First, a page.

I picked up this book by Stephen Batchelor because I liked a prior book of his. I read it all the way through, but at times wondered why. And wondered why the publisher bothered. It is a collection of essays on three themes: the author’s and others’ experience of solitude, drug use, and Michel de Montaigne (1500s), the originator of the essay. The arrangement appears random or possibly just in the order written. Why the first theme is obvious. Why the second theme becomes clearer from a quote (from memory: sense correct, wording not), “People seek drugs so they can manage being alone.” Why Montaigne? I don’t know. He does little for me.

This book lowered my respect for both the author and the publisher.

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Well informed, Nothing done

I spend too much of my day reading up on the news. At the end of the day, I find I have no time or energy to do the things that matter: writing poetry, editing and submitting it, typing in the writing I’ve promised others, or replying to personal e-mails. I’m taking a news break/pause.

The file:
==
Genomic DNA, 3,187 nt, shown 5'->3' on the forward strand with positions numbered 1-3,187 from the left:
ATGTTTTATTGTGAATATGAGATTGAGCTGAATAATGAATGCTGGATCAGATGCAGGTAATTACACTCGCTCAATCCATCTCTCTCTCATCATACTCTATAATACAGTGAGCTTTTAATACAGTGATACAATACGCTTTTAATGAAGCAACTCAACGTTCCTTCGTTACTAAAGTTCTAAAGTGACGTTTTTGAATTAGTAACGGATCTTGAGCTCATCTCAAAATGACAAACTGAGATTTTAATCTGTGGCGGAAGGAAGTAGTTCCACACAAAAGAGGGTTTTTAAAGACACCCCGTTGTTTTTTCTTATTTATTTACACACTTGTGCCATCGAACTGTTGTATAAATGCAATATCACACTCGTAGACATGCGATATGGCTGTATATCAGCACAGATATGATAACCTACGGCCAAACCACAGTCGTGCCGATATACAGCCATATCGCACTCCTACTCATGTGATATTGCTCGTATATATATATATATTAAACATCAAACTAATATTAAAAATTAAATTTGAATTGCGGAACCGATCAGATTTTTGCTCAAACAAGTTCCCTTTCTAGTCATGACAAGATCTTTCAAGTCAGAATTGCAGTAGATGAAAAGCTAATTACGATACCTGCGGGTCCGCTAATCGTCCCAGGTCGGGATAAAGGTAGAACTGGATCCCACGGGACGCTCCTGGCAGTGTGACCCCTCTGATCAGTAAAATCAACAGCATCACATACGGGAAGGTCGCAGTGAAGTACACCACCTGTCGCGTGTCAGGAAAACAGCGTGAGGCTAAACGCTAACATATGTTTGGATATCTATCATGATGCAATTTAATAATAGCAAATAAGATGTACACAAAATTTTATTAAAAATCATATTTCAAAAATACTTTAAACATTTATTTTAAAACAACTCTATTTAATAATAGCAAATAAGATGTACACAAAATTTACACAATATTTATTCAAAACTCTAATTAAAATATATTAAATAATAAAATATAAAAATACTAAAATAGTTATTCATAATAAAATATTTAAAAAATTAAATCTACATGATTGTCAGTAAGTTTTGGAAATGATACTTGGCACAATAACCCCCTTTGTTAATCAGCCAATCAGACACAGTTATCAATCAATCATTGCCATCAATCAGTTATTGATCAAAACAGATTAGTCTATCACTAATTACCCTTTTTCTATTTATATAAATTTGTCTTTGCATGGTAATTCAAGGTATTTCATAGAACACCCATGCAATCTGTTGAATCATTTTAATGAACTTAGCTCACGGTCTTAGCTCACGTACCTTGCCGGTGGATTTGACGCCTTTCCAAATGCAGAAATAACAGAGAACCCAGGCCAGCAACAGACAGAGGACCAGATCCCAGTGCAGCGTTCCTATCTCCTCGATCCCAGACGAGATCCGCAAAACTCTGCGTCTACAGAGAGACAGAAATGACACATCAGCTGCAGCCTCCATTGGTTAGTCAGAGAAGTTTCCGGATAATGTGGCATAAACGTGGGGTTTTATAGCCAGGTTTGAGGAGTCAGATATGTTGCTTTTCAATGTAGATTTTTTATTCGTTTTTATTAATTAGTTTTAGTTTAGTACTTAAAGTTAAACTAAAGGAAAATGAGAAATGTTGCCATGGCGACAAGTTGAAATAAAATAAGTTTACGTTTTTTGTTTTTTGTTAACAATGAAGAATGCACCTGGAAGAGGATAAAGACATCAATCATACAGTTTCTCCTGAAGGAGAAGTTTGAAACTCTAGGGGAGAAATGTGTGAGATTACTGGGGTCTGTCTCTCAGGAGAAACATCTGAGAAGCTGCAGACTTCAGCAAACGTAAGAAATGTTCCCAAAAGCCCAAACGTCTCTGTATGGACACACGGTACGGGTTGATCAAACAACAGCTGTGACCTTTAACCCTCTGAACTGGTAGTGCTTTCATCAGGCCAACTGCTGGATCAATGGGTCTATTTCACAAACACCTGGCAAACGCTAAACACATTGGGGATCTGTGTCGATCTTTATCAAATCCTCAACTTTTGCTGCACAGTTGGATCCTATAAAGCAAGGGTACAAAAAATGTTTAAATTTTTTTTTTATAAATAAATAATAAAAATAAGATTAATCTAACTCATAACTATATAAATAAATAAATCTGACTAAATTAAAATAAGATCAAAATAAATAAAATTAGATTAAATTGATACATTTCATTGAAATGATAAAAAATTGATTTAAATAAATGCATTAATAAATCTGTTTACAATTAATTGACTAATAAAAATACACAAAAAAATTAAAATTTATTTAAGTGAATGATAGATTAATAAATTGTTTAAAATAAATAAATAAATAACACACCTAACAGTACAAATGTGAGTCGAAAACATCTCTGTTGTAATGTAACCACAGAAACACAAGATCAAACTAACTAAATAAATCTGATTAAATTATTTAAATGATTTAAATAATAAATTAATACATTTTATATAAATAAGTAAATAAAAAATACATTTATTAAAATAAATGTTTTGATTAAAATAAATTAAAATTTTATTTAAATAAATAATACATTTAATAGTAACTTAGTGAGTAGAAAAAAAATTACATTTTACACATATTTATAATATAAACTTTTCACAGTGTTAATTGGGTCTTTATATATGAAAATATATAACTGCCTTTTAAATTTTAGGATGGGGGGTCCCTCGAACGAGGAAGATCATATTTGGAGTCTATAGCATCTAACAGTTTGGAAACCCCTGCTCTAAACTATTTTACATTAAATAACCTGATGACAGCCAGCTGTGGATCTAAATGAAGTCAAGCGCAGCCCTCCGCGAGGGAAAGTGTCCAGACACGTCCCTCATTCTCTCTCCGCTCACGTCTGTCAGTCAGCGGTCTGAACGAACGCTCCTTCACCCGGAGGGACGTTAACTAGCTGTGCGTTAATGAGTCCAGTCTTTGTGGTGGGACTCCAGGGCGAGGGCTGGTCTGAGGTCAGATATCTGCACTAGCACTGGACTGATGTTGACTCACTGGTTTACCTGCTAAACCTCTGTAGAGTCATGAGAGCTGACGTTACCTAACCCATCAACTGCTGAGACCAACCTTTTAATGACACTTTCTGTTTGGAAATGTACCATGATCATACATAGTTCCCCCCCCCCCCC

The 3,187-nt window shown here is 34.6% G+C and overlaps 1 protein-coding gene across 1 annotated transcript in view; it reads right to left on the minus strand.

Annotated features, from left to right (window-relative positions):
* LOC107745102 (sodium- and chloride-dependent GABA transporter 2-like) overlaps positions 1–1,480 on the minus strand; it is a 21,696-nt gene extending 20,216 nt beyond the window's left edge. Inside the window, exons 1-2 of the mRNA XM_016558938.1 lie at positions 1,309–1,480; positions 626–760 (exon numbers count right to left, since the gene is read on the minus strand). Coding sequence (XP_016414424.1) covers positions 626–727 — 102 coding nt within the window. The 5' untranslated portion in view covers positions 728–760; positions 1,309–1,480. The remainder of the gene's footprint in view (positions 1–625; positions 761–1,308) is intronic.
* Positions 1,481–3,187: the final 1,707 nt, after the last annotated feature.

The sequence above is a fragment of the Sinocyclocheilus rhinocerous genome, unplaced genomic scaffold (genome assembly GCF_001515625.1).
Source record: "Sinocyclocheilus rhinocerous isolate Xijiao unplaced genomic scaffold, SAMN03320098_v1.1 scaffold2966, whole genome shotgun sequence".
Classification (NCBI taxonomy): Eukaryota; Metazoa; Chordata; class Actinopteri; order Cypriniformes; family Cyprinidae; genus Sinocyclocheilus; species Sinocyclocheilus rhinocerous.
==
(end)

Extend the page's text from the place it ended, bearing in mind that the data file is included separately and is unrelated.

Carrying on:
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We in the World

Laurence Musgrove published my poem, “We in the World”, on his Website, Texas Poetry Assignment. I wrote the poem after reading about the rapid spread of the omicron SARS-CoV2 variant and the world’s varying responses.

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If Necessity is the Mother …

Accident is the red-headed stepchild of invention. Several “inventions” happened when someone made a “mistake”, but checked the result before tossing it. Acknowledging the accident is sometimes problematic (see first example below).

There are several stories about how ganache, the French chocolate confection was invented. Wikipedia claims it was invented by a playwright turned confectioner, Paul Siraudin. He claimed to have named it after a popular vaudeville comedy of the day, Les Ganaches (“The Chumps”). Other stories claim it was a mistake by an apprentice cook who was called “ganache” (idiot) by his teacher. The result overshadows the original use of the word in Web searches.